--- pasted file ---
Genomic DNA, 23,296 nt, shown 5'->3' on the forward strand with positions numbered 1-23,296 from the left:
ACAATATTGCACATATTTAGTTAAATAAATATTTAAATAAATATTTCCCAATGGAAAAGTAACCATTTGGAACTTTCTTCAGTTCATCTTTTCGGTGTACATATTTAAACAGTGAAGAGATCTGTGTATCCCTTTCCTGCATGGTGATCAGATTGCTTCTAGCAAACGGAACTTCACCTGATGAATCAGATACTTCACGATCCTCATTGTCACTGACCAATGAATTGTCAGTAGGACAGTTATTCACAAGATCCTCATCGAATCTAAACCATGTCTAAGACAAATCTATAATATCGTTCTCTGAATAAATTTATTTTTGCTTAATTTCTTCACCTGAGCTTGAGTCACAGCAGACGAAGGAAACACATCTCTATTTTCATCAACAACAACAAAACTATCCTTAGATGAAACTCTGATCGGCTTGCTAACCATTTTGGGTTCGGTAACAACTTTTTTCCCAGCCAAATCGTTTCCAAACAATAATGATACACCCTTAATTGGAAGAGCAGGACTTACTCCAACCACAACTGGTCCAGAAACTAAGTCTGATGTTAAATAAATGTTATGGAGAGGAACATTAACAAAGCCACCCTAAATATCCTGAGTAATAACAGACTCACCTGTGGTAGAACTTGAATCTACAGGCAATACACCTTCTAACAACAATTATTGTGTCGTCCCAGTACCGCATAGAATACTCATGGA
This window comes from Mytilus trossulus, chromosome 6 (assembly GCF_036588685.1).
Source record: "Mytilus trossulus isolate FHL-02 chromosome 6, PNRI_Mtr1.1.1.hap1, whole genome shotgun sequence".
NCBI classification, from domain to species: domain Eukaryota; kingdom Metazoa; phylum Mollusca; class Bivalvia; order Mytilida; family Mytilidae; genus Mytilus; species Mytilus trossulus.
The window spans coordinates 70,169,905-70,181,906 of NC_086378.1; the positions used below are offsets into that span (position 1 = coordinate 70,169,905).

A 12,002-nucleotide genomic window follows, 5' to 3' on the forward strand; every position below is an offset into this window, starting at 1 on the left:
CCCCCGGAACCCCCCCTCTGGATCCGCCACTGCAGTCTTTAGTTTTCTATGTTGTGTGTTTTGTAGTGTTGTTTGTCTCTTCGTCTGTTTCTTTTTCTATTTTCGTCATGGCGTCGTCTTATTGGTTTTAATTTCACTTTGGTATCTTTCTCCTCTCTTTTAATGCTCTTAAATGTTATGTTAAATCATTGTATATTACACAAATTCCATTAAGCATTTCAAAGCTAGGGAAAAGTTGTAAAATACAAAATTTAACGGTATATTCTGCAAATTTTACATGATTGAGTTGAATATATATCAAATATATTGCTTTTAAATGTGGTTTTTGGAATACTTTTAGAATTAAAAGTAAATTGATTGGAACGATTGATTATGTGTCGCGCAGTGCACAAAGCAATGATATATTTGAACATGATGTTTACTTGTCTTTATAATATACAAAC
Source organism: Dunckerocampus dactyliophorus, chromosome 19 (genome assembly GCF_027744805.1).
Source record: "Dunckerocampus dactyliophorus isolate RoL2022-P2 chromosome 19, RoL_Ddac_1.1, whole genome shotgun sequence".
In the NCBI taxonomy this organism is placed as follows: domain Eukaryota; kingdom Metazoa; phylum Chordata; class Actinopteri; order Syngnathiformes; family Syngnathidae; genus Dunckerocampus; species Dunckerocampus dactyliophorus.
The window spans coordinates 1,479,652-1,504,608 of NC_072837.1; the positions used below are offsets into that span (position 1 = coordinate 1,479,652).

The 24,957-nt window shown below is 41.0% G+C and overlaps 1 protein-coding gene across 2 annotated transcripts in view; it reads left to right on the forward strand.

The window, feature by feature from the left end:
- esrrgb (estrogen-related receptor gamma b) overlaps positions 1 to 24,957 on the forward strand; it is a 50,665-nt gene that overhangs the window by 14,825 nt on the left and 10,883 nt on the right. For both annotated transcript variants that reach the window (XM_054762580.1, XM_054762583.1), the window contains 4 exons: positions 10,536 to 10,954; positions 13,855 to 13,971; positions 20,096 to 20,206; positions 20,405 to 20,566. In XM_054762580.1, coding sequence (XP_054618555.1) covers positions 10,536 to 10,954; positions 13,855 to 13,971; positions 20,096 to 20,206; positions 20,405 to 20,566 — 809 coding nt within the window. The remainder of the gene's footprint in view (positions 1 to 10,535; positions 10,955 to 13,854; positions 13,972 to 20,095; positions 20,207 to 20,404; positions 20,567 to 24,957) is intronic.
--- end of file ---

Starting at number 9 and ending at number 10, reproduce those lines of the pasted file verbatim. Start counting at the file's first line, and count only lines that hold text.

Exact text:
Source organism: Dunckerocampus dactyliophorus, chromosome 19 (genome assembly GCF_027744805.1).
Source record: "Dunckerocampus dactyliophorus isolate RoL2022-P2 chromosome 19, RoL_Ddac_1.1, whole genome shotgun sequence".